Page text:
The Supreme Court’s gun rights decision deepens the cracks in originalism



In a decision that provoked a sigh of relief in most of the country, the Supreme Court ruled 8-1 last week that a 30-year-old federal law barring accused domestic abusers from having guns while under a restraining order was constitutional under the Second Amendment. In doing so, it overturned the unanimous lower court ruling by a three-judge panel of the conservative Fifth Circuit that previously struck down the federal law.

In U.S. v. Rahimi, the court majority continued its embrace of an idea derived from the principle of constitutional originalism — in this instance, that current gun laws should be judged according to whether similar laws existed in the country’s past. Perhaps recognizing the manifold problems with this doctrine, and as if to loosen the originalist straitjacket, Chief Justice John Roberts wrote that the relevant historical inquiry was “whether the challenged regulation is consistent with the principles that underpin our regulatory tradition.”

Using this principle, Roberts cited the “error” of the lower court ruling striking down the domestic abuse law when it required a “historical twin” rather than a “historical analogue.” Roberts added that the framework set out in the 2022 Bruen ruling — the 6-3 ruling authored by Justice Clarence Thomas that broadened gun rights and engineered the history-only standard for evaluating the constitutionality of modern gun laws — was “not meant to suggest a law trapped in amber.”

In her concurrence, Justice Sonya Sotomayor noted with approval that the majority opinion now “permits a historical inquiry calibrated to reveal something useful and transferable to the present day” rather than whether the challenged law is “a precise historical analogue.” In other words, absolutist originalists have often concluded that similar historical laws were unacceptable because they weren’t identical to the modern ones.

Another indication that the court’s conservatives are rethinking blind adherence to originalism came earlier this month, when Justice Amy Coney Barrett wrote that Thomas’s opinion in a trademark case leaned too much into a “laser-like focus on the history” that “misses the forest for the trees.” A further suggestive indication that Thomas’s originalism extremism may be wearing thin came in the recent revelation that he was initially unable to corral five votes for the Bruen majority opinion.

The concise Rahimi majority opinion cited two types of old weapons laws that provided appropriate historical analogues: “surety” laws and “affray” laws. Dating to the Middle Ages, surety laws allowed magistrates to require those who were “suspect of future misbehavior” to post a bond that would then be forfeited if the suspect misbehaved. Those failing to pay could be imprisoned. Misuse of firearms was commonly addressed through surety laws.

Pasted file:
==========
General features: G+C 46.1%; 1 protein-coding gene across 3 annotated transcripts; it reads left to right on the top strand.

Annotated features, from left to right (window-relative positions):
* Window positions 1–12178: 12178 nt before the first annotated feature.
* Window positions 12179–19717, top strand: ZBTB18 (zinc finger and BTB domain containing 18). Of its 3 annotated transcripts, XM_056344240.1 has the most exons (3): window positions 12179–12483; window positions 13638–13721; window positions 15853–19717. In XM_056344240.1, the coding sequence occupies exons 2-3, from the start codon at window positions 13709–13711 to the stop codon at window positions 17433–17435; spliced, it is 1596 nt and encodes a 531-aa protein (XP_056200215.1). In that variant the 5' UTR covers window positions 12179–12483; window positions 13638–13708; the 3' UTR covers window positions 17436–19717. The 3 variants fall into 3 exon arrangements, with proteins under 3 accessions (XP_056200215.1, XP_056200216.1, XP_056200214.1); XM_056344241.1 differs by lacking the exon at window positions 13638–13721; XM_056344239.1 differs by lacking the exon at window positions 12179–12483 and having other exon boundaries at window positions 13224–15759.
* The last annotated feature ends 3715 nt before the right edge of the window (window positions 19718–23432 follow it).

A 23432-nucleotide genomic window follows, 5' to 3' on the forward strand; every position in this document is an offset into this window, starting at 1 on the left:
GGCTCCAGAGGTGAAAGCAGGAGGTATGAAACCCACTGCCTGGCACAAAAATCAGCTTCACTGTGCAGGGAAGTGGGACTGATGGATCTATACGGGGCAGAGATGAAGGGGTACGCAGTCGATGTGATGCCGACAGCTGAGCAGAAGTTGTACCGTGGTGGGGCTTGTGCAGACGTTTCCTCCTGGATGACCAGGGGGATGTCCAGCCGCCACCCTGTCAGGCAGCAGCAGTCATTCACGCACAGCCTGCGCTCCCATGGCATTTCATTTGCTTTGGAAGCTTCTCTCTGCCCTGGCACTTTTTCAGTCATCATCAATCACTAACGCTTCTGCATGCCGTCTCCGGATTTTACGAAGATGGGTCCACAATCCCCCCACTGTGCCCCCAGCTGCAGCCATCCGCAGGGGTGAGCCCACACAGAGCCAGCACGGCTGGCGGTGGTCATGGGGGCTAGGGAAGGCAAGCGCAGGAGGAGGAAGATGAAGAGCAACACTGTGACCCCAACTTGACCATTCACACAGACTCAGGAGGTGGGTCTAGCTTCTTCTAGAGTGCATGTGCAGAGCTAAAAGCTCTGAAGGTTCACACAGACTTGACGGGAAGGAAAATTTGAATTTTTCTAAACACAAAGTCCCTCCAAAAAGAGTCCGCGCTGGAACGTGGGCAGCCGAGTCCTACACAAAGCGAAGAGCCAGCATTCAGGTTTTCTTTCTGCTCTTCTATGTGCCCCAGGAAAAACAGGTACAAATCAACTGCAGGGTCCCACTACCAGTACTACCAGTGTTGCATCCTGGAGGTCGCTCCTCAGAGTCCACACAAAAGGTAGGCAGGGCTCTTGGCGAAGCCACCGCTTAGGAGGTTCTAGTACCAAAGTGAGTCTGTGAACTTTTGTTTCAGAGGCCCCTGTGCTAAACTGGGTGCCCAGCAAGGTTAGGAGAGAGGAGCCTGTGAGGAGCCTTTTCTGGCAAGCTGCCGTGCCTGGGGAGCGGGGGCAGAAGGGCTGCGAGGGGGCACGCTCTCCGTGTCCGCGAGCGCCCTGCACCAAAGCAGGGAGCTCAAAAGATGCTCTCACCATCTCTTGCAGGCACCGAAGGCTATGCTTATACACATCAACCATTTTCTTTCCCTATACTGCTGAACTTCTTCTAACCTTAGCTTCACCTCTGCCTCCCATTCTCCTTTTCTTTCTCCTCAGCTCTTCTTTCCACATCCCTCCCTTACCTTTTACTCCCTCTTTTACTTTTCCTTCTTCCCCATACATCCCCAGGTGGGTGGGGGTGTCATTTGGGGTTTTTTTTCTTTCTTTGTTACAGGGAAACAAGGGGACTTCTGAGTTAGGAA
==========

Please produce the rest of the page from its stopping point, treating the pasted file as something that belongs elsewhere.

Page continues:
Affray law punished those who carried weapons “to the terror of the people” or that otherwise disturbed the peace. Thomas, the lone dissenter in Rahimi, rejected both types of laws as insufficient, opining that defenders of the domestic abuse law did “not offer a single historical regulation that is relevantly similar.”

While the court cited several specific examples of affray laws, my decade-long research on old gun laws reveals that what are also known as weapons-brandishing and display laws were in fact common (as were surety laws). From the 1600s to the end of the 1800s, at least three-quarters of the states had laws that punished such public weapons displays. About half of these state laws punished those who displayed weapons publicly in a threatening manner, but the other half punished the mere public presence of weapons — that is, the mere appearance of weapons-carrying in public was sufficient grounds for legal action.

These two types of laws aside, I have catalogued other types of old weapons laws where the penalty was, as with modern domestic violence laws, gun confiscation.

For example, between the 1600s to the early 1900s, at least 35 states penalized those who illegally carried concealed weapons by confiscating those weapons. During the same time period, at least nine states enacted hunting laws where the penalty for a violation — including such offenses as hunting on private or restricted lands, at restricted times or hunting certain types of protected game — was forfeiture of the person’s gun. In addition, old weapons laws were enacted to keep or take weapons from those deemed vagrants, tramps and those of “unsound mind.”

Looking back on these laws, society today would surely balk at the idea that vague categories like vagrancy or being labeled a “tramp” (and vagueness was the hallmark of many of these old laws) should serve as the basis for defining rights today. But that is one of the many dead ends to which originalism orthodoxy leads.

And when it comes to old gun laws, the historical reality is that, in many respects, guns and other weapons were more strictly regulated during America’s first 300 years than during the last 30.

Robert J. Spitzer is Distinguished Service Professor emeritus of political science at SUNY Cortland, and an adjunct professor at the College of William and Mary School of Law. He is the author of six books on gun policy, including “The Gun Dilemma” and the new 9th edition of “The Politics of Gun Control.”



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